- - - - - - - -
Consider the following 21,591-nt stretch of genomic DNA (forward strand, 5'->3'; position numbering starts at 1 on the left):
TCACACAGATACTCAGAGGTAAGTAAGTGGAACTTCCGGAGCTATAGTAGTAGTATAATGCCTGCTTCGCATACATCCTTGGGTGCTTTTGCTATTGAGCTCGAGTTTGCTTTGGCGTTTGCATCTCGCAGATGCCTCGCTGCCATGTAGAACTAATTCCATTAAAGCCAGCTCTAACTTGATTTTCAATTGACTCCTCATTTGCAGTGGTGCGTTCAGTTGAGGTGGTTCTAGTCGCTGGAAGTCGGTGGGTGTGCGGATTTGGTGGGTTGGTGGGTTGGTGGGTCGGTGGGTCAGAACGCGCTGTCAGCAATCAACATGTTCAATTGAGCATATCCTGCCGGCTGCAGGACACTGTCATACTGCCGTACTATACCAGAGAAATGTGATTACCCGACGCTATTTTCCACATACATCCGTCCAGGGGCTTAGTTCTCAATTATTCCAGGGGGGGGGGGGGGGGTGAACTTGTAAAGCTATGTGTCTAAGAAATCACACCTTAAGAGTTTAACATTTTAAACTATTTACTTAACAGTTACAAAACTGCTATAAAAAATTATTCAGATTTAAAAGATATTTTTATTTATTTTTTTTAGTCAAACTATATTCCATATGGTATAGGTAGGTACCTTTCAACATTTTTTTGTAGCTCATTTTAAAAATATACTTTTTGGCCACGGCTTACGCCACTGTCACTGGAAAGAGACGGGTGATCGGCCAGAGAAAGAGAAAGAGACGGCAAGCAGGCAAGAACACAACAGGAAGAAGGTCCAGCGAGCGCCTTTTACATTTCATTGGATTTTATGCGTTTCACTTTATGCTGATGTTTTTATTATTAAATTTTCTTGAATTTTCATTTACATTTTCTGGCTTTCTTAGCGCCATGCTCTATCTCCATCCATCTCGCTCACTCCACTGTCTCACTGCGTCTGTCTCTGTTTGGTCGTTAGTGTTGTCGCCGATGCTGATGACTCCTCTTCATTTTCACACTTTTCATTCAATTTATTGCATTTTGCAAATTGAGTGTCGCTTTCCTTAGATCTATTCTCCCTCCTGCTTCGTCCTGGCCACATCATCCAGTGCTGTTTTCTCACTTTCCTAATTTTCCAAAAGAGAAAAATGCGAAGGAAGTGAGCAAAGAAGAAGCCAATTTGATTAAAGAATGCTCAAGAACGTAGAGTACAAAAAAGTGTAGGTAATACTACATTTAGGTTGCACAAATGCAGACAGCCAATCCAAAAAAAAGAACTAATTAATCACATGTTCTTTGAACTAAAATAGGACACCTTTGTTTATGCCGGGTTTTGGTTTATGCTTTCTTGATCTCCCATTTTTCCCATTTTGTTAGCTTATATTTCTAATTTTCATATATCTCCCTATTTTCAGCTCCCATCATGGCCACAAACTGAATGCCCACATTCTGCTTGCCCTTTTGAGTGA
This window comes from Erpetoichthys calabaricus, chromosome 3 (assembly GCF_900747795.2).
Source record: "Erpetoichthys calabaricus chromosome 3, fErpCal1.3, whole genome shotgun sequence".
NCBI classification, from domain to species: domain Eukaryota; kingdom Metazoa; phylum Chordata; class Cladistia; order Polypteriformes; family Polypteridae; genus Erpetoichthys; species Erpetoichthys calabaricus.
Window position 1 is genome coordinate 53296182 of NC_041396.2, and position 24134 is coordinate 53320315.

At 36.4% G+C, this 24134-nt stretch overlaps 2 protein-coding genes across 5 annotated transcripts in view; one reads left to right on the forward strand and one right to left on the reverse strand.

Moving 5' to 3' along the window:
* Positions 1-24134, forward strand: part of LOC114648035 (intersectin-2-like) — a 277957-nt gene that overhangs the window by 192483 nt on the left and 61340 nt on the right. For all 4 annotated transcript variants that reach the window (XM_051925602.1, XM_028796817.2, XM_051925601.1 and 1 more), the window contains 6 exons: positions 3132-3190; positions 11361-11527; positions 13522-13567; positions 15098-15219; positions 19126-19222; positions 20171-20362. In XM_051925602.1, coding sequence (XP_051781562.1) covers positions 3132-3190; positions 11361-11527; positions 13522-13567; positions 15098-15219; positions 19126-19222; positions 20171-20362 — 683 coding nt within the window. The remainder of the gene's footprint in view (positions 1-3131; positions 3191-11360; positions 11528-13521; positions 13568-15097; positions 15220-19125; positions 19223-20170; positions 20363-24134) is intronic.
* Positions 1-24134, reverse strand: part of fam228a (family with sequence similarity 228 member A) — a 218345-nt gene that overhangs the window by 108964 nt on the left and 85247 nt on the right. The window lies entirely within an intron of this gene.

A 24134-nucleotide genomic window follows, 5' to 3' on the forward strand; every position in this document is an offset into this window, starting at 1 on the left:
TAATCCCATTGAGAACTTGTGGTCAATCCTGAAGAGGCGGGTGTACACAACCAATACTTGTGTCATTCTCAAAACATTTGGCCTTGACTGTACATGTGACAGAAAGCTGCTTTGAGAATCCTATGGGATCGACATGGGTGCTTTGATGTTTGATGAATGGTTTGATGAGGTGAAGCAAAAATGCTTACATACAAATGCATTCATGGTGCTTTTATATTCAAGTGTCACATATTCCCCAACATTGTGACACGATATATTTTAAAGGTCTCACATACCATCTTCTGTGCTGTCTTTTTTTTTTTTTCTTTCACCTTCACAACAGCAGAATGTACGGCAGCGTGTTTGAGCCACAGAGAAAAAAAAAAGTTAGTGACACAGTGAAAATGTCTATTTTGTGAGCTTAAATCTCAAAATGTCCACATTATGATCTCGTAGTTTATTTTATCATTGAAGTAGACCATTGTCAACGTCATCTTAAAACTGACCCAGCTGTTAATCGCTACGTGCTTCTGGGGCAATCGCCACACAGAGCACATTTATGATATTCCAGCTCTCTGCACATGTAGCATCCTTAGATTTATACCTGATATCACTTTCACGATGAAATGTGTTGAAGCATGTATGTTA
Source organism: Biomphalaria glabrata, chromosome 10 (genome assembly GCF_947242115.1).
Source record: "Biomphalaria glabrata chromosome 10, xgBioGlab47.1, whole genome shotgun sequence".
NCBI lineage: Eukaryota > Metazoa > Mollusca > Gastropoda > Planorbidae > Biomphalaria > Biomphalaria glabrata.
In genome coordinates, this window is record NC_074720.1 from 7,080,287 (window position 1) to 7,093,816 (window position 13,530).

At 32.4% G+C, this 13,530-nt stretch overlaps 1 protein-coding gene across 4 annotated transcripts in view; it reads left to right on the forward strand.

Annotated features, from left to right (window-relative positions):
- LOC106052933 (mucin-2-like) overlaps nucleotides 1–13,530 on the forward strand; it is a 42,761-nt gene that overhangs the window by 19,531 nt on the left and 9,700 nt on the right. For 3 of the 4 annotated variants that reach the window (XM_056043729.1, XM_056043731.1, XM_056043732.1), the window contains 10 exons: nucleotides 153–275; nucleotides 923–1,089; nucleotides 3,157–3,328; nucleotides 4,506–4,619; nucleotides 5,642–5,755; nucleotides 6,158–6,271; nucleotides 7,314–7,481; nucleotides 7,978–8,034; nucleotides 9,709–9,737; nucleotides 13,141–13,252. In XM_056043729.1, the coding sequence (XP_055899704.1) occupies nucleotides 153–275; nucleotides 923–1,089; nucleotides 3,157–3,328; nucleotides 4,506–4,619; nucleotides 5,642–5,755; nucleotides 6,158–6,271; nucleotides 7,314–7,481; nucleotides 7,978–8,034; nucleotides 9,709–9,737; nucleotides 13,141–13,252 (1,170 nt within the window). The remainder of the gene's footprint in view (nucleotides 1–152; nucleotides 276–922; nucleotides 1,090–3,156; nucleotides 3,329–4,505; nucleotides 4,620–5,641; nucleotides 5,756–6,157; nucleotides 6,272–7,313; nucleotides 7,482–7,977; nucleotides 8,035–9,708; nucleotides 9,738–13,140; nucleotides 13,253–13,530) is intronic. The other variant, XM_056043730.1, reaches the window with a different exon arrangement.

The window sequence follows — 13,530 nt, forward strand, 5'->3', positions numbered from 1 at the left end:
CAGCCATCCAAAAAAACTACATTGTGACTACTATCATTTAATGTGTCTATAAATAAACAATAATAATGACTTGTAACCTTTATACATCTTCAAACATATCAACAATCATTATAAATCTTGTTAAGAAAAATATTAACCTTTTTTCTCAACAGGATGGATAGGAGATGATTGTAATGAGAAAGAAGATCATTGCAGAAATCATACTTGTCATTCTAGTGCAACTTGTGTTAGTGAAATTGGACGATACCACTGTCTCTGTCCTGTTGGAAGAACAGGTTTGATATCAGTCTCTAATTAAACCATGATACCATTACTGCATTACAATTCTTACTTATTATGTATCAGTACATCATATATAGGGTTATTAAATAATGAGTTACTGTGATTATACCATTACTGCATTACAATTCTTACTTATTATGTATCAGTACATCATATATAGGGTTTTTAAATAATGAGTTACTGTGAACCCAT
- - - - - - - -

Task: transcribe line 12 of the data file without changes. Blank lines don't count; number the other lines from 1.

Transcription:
TAATCCCATTGAGAACTTGTGGTCAATCCTGAAGAGGCGGGTGTACACAACCAATACTTGTGTCATTCTCAAAACATTTGGCCTTGACTGTACATGTGACAGAAAGCTGCTTTGAGAATCCTATGGGATCGACATGGGTGCTTTGATGTTTGATGAATGGTTTGATGAGGTGAAGCAAAAATGCTTACATACAAATGCATTCATGGTGCTTTTATATTCAAGTGTCACATATTCCCCAACATTGTGACACGATATATTTTAAAGGTCTCACATACCATCTTCTGTGCTGTCTTTTTTTTTTTTTCTTTCACCTTCACAACAGCAGAATGTACGGCAGCGTGTTTGAGCCACAGAGAAAAAAAAAAGTTAGTGACACAGTGAAAATGTCTATTTTGTGAGCTTAAATCTCAAAATGTCCACATTATGATCTCGTAGTTTATTTTATCATTGAAGTAGACCATTGTCAACGTCATCTTAAAACTGACCCAGCTGTTAATCGCTACGTGCTTCTGGGGCAATCGCCACACAGAGCACATTTATGATATTCCAGCTCTCTGCACATGTAGCATCCTTAGATTTATACCTGATATCACTTTCACGATGAAATGTGTTGAAGCATGTATGTTA